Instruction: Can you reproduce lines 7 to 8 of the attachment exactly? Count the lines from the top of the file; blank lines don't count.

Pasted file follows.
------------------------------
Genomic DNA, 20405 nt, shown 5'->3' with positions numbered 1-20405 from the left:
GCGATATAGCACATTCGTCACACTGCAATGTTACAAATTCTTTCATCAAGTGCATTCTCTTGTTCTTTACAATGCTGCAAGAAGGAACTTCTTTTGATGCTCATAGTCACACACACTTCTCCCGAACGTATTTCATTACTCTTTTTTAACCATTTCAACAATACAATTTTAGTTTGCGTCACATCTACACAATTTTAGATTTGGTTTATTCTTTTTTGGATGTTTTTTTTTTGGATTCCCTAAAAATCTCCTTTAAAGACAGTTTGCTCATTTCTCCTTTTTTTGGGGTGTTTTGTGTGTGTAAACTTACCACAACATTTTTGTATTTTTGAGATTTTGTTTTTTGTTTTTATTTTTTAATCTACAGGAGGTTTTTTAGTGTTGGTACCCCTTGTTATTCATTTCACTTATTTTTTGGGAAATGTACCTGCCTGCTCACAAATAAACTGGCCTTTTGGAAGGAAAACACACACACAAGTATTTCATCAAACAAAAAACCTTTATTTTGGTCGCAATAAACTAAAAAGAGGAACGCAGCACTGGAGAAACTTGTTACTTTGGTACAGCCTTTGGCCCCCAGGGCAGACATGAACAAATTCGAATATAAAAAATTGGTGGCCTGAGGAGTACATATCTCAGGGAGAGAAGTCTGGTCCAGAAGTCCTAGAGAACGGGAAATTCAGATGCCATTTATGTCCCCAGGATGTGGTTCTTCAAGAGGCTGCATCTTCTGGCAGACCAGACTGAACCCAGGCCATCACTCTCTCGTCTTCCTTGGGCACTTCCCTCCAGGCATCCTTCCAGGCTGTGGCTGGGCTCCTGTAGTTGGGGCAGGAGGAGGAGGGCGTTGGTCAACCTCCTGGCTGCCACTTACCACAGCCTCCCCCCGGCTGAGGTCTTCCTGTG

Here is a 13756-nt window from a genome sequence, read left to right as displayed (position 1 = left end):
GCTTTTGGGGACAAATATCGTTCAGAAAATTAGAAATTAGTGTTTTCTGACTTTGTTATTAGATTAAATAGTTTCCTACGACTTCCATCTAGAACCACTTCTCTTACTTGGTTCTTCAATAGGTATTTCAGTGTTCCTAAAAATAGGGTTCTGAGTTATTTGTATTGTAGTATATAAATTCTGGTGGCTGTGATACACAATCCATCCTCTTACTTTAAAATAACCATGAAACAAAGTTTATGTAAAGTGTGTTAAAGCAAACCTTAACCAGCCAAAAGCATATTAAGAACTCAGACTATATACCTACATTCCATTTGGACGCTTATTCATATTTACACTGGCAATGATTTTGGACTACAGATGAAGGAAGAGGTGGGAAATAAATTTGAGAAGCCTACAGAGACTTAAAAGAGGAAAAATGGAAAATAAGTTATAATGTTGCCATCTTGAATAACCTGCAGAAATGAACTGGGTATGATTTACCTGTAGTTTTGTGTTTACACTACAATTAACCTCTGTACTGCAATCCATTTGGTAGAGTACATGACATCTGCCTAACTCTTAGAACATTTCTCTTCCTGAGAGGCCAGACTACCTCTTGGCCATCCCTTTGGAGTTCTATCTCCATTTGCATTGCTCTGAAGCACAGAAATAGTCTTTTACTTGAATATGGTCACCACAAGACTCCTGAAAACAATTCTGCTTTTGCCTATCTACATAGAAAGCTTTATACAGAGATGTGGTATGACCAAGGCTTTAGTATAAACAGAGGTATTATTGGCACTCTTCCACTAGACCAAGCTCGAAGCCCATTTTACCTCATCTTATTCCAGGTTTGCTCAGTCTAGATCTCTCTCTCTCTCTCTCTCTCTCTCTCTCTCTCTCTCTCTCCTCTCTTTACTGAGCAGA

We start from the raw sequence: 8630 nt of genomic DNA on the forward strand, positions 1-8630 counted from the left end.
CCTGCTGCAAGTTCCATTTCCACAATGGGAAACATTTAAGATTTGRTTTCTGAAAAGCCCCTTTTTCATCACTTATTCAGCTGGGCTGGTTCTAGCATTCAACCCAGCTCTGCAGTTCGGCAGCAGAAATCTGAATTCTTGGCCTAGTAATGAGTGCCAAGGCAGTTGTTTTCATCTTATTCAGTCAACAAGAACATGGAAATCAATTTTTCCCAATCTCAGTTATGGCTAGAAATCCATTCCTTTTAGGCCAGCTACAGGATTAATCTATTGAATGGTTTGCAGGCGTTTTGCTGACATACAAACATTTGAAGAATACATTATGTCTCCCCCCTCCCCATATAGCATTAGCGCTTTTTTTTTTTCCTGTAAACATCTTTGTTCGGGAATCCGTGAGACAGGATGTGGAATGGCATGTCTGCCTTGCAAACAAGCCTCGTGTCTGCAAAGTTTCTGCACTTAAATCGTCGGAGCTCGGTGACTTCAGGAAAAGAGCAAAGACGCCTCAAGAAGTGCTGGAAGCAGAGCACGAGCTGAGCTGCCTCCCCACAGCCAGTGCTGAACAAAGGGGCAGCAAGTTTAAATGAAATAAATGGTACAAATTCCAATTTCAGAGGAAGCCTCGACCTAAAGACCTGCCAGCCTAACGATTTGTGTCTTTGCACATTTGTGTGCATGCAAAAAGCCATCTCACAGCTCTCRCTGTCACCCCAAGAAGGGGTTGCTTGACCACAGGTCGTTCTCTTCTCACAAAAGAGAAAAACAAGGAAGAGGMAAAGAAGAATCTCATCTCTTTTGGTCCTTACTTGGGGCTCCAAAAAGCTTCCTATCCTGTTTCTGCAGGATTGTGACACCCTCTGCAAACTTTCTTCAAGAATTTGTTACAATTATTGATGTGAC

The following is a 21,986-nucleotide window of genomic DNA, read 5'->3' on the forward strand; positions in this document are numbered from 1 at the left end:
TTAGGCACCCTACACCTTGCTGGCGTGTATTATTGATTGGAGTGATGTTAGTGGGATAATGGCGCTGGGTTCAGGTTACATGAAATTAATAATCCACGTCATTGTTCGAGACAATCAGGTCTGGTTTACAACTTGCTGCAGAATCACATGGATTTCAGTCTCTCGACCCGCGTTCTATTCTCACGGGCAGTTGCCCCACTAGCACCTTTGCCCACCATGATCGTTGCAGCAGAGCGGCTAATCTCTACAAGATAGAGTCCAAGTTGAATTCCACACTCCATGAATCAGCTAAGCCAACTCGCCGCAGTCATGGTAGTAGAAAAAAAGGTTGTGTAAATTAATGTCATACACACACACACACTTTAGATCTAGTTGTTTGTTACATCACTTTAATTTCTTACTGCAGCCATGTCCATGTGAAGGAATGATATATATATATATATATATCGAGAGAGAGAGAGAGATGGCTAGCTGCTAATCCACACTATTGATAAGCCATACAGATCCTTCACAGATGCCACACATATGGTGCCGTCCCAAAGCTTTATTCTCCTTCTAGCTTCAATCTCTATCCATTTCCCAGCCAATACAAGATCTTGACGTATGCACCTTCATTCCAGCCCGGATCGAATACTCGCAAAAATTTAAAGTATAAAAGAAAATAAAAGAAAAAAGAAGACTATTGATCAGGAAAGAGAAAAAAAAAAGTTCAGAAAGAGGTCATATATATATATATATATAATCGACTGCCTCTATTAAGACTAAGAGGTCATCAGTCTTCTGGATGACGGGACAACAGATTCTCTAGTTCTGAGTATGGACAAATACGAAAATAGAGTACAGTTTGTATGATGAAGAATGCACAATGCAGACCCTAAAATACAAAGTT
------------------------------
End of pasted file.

The following is a 21,986-nucleotide window of genomic DNA, read 5'->3' on the forward strand; positions in this document are numbered from 1 at the left end:
TTAGGCACCCTACACCTTGCTGGCGTGTATTATTGATTGGAGTGATGTTAGTGGGATAATGGCGCTGGGTTCAGGTTACATGAAATTAATAATCCACGTCATTGTTCGAGACAATCAGGTCTGGTTTACAACTTGCTGCAGAATCACATGGATTTCAGTCTCTCGACCCGCGTTCTATTCTCACGGGCAGTTGCCCCACTAGCACCTTTGCCCACCATGATCGTTGCAGCAGAGCGGCTAATCTCTACAAGATAGAGTCCAAGTTGAATTCCACACTCCATGAATCAGCTAAGCCAACTCGCCGCAGTCATGGTAGTAGAAAAAAAGGTTGTGTAAATTAATGTCATACACACACACACACTTTAGATCTAGTTGTTTGTTACATCACTTTAATTTCTTACTGCAGCCATGTCCATGTGAAGGAATGATATATATATATATATATATCGAGAGAGAGAGAGAGATGGCTAGCTGCTAATCCACACTATTGATAAGCCATACAGATCCTTCACAGATGCCACACATATGGTGCCGTCCCAAAGCTTTATTCTCCTTCTAGCTTCAATCTCTATCCATTTCCCAGCCAATACAAGATCTTGACGTATGCACCTTCATTCCAGCCCGGATCGAATACTCGCAAAAATTTAAAGTATAAAAGAAAATAAAAGAAAAAAGAAGACTATTGATCAGGAAAGAGAAAAAAAAAAGTTCAGAAAGAGGTCATATATATATATATATATAATCGACTGCCTCTATTAAGACTAAGAGGTCATCAGTCTTCTGGATGACGGGACAACAGATTCTCTAGTTCTGAGTATGGACAAATACGAAAATAGAGTACAGTTTGTATGATGAAGAATGCACAATGCAGACCCTAAAATACAAAGTT